You can’t pick up a paper or business publication without reading about job losses and pay freezes…
British Airways has asked its employees to go without pay for a month… Telstra has frozen it’s top execs’ pay. 51% of privately held businesses have frozen salaries. 44% of telcos have pay freezes and 33% of IT companies. And of course, the finance industry is frozen.
If I were an employee in one of these organisations I’d be asking questions of the leadership team. I’d be wondering what implications such freezes have to my career. And how would I feel that I could get ‘ahead’?
Many organisations are saying ‘no jobs will go – but we’ve all got to tighten the belt’; a ‘we’re all in this together approach’. Some are leading by example and reducing management salaries and benefits. Many are using the opportunity to invest in infrastructure to enable future growth – which will lead to career opportunities.
What will this do to employee engagement? There are not many people who work just for the fun of it…. Because they love their job so much they don’t need to be paid – except of course the millions of people who volunteer their labour- (but that is a whole other story and they are usually working for not for profits, charities or a cause.)
Is a commercial enterprise a ’cause’?
I remember when Steve Jobs returned to Apple after years in the wilderness after he was dismissed from the organisation he founded. There had been a series of CEOs running Apple before his return – all famous for the massive remuneration packages. When he returned, he came back in an ‘acting capacity’ refusing a salary. When he was finally appointed to the role he took a salary of $1. You could argue that this unbelievable commitment to the purpose of the business – turned it into a ’cause’. Jobs then had the opportunity to completely re-energise and focus the business on what it was the best in the world at.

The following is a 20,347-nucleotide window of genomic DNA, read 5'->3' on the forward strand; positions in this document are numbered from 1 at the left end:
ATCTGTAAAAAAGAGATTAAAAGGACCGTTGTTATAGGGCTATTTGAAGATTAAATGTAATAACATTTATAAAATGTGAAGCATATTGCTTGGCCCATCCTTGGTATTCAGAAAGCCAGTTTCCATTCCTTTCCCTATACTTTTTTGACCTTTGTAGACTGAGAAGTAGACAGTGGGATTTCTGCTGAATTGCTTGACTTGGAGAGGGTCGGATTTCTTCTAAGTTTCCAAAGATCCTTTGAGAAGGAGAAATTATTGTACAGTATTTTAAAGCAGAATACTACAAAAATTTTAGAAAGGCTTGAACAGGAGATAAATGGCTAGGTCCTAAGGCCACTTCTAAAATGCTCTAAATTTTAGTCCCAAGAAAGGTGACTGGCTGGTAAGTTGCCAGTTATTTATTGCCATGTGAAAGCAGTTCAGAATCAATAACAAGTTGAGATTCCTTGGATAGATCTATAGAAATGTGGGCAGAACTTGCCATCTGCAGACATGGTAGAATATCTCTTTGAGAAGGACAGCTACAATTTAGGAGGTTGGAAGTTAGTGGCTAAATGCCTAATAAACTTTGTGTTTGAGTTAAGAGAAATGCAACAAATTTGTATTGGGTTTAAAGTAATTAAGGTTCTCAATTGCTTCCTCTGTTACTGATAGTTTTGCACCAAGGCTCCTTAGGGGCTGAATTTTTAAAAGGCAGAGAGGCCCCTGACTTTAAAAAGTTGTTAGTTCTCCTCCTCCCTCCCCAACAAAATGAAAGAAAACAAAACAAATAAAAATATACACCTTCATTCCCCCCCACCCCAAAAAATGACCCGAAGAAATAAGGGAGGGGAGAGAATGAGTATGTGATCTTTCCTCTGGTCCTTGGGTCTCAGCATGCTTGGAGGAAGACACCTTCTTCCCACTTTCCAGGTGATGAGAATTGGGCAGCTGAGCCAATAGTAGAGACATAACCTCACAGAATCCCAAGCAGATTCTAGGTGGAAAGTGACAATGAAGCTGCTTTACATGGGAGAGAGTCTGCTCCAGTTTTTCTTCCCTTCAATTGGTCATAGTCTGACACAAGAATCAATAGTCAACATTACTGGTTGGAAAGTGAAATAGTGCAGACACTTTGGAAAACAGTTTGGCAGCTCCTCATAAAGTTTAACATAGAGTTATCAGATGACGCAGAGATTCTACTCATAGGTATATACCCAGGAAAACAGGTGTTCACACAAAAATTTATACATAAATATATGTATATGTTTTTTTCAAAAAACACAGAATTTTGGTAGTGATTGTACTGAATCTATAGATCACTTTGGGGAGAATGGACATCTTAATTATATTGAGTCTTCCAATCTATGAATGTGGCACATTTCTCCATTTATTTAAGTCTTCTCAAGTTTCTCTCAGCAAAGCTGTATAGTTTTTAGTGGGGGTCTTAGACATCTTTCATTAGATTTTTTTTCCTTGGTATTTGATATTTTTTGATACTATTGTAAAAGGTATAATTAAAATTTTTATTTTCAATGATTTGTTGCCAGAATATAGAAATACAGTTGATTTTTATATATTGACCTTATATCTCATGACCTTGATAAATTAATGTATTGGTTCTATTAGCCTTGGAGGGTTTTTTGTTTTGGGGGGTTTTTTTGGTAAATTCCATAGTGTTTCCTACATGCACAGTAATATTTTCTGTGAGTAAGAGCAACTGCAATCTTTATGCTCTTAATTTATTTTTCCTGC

So if I was an employee in British Airways I would be asking the question – what fundamental restructures are going to be made to ensure that it is the world’s best at what it does. If it was truly world class then the career options available would blossom – for the investment of one month’s salary, long term I might end up with better career options. To give up a months salary is a massive investment to make, I’d really have to believe in the leadership of the organisation, that it was in a market that had great potential, and that I believed in not only what I was doing but that I respected my colleagues and wanted to be a part of something bigger than myself. I become a true stakeholder.
Apparently, more than a third of employees are just waiting for the ‘crisis’ to pass before they begin to search for their next role. People will remember how they were treated during this ‘blip’ and it is why recognition programs are more important than ever.
There are signs of recovery, and some believe that Generation Y will be back in charge by the end of the year.
People will contribute to an organisation and stay engaged if they believe in what they are doing and that they see a long-term benefit to their own personal circumstances. If new career opportunities arise as a result of restructuring then they are likely to not just hang around but also play full out. People want to contribute to something bigger than themselves and if they feel truly connected to the organisation they will do a lot for the good of the whole.